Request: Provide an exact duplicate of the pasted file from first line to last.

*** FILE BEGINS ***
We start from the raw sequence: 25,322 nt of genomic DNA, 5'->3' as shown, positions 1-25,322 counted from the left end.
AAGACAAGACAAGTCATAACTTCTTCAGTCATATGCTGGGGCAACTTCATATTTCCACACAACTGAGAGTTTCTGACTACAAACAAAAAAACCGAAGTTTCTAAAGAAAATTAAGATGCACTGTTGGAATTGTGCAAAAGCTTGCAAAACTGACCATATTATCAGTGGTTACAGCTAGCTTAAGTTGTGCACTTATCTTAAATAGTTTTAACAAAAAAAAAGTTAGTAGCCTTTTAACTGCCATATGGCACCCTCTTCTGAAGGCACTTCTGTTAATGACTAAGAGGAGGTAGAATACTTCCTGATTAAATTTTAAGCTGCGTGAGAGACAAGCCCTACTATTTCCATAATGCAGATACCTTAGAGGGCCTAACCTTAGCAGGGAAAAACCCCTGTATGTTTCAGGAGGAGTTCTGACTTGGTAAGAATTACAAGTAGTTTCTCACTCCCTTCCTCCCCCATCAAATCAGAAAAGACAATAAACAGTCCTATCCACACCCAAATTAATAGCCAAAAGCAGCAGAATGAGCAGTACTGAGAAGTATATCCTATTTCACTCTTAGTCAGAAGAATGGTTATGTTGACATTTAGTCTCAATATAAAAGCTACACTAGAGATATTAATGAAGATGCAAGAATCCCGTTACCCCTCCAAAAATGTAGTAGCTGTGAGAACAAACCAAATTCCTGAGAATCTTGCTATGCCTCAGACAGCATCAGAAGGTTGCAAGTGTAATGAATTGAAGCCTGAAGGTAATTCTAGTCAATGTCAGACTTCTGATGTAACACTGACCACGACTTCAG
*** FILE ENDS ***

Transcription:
We start from the raw sequence: 25,322 nt of genomic DNA, 5'->3' as shown, positions 1-25,322 counted from the left end.
AAGACAAGACAAGTCATAACTTCTTCAGTCATATGCTGGGGCAACTTCATATTTCCACACAACTGAGAGTTTCTGACTACAAACAAAAAAACCGAAGTTTCTAAAGAAAATTAAGATGCACTGTTGGAATTGTGCAAAAGCTTGCAAAACTGACCATATTATCAGTGGTTACAGCTAGCTTAAGTTGTGCACTTATCTTAAATAGTTTTAACAAAAAAAAAGTTAGTAGCCTTTTAACTGCCATATGGCACCCTCTTCTGAAGGCACTTCTGTTAATGACTAAGAGGAGGTAGAATACTTCCTGATTAAATTTTAAGCTGCGTGAGAGACAAGCCCTACTATTTCCATAATGCAGATACCTTAGAGGGCCTAACCTTAGCAGGGAAAAACCCCTGTATGTTTCAGGAGGAGTTCTGACTTGGTAAGAATTACAAGTAGTTTCTCACTCCCTTCCTCCCCCATCAAATCAGAAAAGACAATAAACAGTCCTATCCACACCCAAATTAATAGCCAAAAGCAGCAGAATGAGCAGTACTGAGAAGTATATCCTATTTCACTCTTAGTCAGAAGAATGGTTATGTTGACATTTAGTCTCAATATAAAAGCTACACTAGAGATATTAATGAAGATGCAAGAATCCCGTTACCCCTCCAAAAATGTAGTAGCTGTGAGAACAAACCAAATTCCTGAGAATCTTGCTATGCCTCAGACAGCATCAGAAGGTTGCAAGTGTAATGAATTGAAGCCTGAAGGTAATTCTAGTCAATGTCAGACTTCTGATGTAACACTGACCACGACTTCAG